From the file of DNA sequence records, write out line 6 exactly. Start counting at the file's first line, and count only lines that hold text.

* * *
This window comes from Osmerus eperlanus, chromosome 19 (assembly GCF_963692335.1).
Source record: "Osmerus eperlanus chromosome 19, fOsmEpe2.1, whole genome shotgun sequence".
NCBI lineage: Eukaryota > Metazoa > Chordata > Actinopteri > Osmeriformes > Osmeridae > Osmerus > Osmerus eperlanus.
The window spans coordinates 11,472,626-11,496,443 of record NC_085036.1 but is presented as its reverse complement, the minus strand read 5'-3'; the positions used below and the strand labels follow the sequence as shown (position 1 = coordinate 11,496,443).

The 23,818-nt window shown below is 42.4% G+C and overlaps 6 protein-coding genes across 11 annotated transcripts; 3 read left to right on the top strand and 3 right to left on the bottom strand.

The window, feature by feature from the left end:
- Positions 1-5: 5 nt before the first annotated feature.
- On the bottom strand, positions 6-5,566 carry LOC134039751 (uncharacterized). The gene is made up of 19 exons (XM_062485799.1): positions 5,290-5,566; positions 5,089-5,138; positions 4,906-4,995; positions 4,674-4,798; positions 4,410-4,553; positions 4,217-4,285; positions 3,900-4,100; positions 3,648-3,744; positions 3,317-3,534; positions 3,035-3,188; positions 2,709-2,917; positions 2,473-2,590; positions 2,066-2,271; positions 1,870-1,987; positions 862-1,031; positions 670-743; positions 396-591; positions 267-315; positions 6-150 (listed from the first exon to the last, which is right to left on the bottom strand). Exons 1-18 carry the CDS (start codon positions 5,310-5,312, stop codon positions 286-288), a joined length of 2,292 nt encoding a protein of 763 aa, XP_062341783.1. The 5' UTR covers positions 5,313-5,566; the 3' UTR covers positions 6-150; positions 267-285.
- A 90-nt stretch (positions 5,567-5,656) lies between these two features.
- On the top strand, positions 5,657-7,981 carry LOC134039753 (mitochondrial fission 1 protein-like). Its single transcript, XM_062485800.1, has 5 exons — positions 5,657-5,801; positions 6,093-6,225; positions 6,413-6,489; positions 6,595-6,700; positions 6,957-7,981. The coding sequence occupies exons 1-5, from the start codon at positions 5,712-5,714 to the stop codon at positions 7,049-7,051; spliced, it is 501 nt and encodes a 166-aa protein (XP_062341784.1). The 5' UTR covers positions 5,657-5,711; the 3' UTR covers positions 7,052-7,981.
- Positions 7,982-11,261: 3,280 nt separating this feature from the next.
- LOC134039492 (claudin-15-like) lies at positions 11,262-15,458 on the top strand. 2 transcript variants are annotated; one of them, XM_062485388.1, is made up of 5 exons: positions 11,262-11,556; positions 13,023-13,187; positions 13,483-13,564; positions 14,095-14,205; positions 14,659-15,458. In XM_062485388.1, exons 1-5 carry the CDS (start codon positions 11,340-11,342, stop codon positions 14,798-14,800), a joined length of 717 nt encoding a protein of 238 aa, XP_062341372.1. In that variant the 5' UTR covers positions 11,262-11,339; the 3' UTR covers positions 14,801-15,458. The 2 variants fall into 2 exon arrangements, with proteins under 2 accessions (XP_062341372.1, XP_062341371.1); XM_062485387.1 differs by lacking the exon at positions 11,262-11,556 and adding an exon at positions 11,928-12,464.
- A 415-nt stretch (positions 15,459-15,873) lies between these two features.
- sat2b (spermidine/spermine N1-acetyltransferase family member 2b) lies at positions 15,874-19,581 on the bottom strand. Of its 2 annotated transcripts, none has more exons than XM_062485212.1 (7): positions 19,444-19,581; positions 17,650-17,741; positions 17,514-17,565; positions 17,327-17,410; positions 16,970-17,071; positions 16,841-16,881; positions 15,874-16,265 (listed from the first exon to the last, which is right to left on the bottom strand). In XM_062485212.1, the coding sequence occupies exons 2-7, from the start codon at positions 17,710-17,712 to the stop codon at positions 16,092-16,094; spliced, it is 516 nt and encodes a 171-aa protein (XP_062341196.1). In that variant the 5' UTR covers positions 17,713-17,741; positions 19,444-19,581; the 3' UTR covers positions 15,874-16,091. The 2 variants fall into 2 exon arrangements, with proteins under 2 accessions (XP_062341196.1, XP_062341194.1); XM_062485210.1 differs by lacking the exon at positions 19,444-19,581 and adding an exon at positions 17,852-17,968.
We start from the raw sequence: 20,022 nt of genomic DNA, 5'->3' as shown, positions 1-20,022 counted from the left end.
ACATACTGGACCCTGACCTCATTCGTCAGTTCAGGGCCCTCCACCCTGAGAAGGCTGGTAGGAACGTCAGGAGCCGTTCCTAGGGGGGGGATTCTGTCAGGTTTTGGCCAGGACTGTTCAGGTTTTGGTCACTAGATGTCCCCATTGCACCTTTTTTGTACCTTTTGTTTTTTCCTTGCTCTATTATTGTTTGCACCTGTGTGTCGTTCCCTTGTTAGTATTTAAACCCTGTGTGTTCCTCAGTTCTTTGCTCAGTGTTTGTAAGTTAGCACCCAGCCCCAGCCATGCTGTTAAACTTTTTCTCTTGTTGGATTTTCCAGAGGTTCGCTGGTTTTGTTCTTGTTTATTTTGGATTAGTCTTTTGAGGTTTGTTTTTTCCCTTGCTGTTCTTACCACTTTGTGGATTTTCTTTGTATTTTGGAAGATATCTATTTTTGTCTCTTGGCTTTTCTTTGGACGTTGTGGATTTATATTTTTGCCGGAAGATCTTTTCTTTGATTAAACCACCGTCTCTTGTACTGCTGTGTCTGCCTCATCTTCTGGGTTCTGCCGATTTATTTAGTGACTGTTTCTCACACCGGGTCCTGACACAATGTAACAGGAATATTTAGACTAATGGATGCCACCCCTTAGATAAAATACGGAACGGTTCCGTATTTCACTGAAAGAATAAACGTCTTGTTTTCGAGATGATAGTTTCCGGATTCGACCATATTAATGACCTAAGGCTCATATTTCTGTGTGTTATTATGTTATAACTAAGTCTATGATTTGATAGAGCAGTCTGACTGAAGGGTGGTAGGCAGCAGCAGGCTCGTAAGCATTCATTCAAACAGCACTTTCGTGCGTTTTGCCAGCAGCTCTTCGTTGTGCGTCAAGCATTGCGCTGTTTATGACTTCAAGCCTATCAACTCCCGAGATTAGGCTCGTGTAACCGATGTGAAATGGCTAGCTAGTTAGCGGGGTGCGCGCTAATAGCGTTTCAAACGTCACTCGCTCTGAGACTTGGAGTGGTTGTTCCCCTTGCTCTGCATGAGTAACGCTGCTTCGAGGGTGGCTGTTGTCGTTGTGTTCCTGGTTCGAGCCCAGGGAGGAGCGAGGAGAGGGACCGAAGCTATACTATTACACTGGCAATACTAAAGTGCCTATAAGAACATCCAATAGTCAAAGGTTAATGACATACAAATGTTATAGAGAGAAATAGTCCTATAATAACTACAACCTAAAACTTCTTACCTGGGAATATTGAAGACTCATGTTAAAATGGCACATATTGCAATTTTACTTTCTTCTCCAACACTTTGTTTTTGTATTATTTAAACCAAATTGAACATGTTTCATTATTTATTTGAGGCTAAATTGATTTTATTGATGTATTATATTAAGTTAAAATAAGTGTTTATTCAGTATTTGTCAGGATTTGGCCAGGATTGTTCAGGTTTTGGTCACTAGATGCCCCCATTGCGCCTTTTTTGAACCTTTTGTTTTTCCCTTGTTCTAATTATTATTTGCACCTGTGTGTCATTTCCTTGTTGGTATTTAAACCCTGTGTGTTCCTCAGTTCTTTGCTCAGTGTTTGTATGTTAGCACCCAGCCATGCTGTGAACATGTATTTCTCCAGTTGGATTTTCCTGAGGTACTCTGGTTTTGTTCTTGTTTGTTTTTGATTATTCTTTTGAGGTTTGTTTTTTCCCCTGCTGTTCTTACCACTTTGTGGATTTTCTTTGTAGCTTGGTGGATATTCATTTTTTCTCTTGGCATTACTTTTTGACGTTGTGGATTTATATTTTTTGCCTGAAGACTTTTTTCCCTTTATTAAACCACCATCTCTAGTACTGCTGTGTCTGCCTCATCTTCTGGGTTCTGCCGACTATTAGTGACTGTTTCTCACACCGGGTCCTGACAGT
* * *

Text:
The window, feature by feature from the left end: